Members of the Council,
As we return to this Chamber for the third time in ten days to address the crisis in Ukraine, we continue to witness the widespread destruction and suffering caused by the war. This week, the port city of Odesa has been the target of a devastating wave of air strikes.
On Sunday, a Russian missile attack damaged the UNESCO-protected Transfiguration Cathedral and other historical buildings in the Historic Centre of Odesa, a World Heritage site. In this shocking attack, one person was reportedly killed, and several others, including children, injured. The attack also caused extensive damage to an important place of worship with religious and cultural significance to Ukraine and beyond.
Sites like the Cathedral are protected under the World Heritage Convention. Attacks against them are a violation of the 1954 Hague Convention for the Protection of Cultural Property in the Event of Armed Conflict.
Sunday’s attack followed several successive nights of deadly Russian missile and drone strikes targeting Odesa and other cities in southern Ukraine including Mykolaiv and Chornomorsk, killing at least three people and injuring dozens of others.
I reiterate the Secretary-General’s strong condemnation of these attacks.
Unfortunately, Sunday’s attack was not the first targeting Ukrainian culture and heritage. In fact, since 24 February 2022, UNESCO has verified damage to 274 cultural sites in Ukraine, including 117 religious sites.
As the Secretary-General stated this weekend, we are concerned about the threat that this war increasingly poses to Ukrainian culture and heritage, and we urge the Russian Federation to immediately cease attacks against cultural property protected by widely ratified international normative instruments.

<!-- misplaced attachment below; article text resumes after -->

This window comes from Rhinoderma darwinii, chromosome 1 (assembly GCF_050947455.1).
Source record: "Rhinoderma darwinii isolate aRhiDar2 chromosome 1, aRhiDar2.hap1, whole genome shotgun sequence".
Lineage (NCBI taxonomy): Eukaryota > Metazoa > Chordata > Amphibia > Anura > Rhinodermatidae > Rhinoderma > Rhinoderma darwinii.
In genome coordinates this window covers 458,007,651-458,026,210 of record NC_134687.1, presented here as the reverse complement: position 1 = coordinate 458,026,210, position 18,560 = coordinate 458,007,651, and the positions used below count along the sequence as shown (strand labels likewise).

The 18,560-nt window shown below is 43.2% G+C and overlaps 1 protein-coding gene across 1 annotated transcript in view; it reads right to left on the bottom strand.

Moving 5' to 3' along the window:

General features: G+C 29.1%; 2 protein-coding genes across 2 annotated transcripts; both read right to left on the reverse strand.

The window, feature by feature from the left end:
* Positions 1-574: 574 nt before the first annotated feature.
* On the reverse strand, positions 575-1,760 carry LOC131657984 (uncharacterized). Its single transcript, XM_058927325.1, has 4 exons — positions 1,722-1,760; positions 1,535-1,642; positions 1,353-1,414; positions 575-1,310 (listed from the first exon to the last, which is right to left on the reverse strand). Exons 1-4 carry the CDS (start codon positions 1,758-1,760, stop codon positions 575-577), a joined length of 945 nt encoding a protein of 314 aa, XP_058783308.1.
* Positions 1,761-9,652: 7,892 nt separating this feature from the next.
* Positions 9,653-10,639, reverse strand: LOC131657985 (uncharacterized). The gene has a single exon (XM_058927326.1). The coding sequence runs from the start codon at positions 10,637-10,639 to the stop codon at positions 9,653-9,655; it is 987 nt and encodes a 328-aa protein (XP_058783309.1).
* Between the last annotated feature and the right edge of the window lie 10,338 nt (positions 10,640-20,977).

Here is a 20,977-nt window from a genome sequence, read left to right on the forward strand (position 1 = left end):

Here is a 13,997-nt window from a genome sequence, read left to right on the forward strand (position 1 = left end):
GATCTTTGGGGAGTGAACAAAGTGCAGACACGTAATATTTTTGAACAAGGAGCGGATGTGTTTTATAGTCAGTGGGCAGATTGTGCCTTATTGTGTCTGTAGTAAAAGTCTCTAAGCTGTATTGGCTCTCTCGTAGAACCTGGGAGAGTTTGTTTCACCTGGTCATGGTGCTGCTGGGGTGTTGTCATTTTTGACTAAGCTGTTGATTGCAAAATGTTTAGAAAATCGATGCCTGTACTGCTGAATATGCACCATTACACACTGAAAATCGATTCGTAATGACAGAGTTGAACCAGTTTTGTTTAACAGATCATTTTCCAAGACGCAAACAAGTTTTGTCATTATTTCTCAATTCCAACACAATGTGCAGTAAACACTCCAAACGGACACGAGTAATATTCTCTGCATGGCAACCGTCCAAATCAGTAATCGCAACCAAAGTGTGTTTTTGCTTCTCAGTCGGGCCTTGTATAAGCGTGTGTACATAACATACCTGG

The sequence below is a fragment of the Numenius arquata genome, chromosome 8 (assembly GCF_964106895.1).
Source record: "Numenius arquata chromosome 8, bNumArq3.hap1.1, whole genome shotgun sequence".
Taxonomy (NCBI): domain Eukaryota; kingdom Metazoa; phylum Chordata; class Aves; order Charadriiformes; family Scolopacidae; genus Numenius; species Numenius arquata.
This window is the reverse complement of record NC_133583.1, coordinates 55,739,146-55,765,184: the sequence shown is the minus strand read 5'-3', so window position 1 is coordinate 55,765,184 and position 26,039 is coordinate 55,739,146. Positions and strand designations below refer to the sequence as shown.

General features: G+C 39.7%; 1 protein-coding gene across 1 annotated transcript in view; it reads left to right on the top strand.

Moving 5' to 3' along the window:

As was underscored by Under-Secretary-General DiCarlo and Under-Secretary-General Griffiths in this Council last Friday, attacks against Ukrainian Black Sea port facilities risk having far-reaching impacts on global food security, in particular, in developing countries.
We have now seen disturbing reports of further Russian strikes against port infrastructure, including grain storage facilities, in Reni and Izmail ports on the Danube River – a key route for shipment of Ukrainian grain, not far from Ukraine’s borders with Moldova and Romania.
Deliberately targeting infrastructure that facilitates the export of food to the rest of the world could be life-threatening to millions of people who need access to affordable food.
These attacks targeting Ukraine’s grain export facilities, similarly to all attacks against civilians and civilian infrastructure, are unacceptable and must stop immediately. I must emphasize that attacks against civilians and civilian infrastructure may constitute a violation of international humanitarian law.
The Secretary-General stated last week that he would “not relent in his efforts to ensure that Ukrainian and Russian food and fertilizer are available on international markets” as part of his ongoing efforts to fight global hunger and ensure stable food prices for consumers everywhere.
The humanitarian response plan for 2023 is 29 per cent funded. We are grateful to donors for ensuring that the humanitarian community in Ukraine can continue to support Ukrainians whose lives have been so brutally disrupted by this war. But further funding is desperately needed to help all of those in need.
In the first six months of 2023, some 7.3 million people have received humanitarian assistance in Ukraine.
The United Nations and its humanitarian partners remain committed to providing life-saving humanitarian assistance and safeguarding the lives and dignity of persons affected by the war.
In the wake of Russia’s withdrawal from the Black Sea Initiative, these latest attacks signal a calamitous turn for Ukrainians and the world. Port cities that allow for the export of grain such as Odesa, Reni and Izmail, are a lifeline for many. Now they are the latest casualties in this senseless, brutal war.
As long as the war continues, civilians continue to suffer. Ukrainians have suffered enough. The world has suffered enough. I reiterate the Secretary-General’s call for just and sustainable peace, in line with the UN Charter, international law and relevant resolutions of the General Assembly.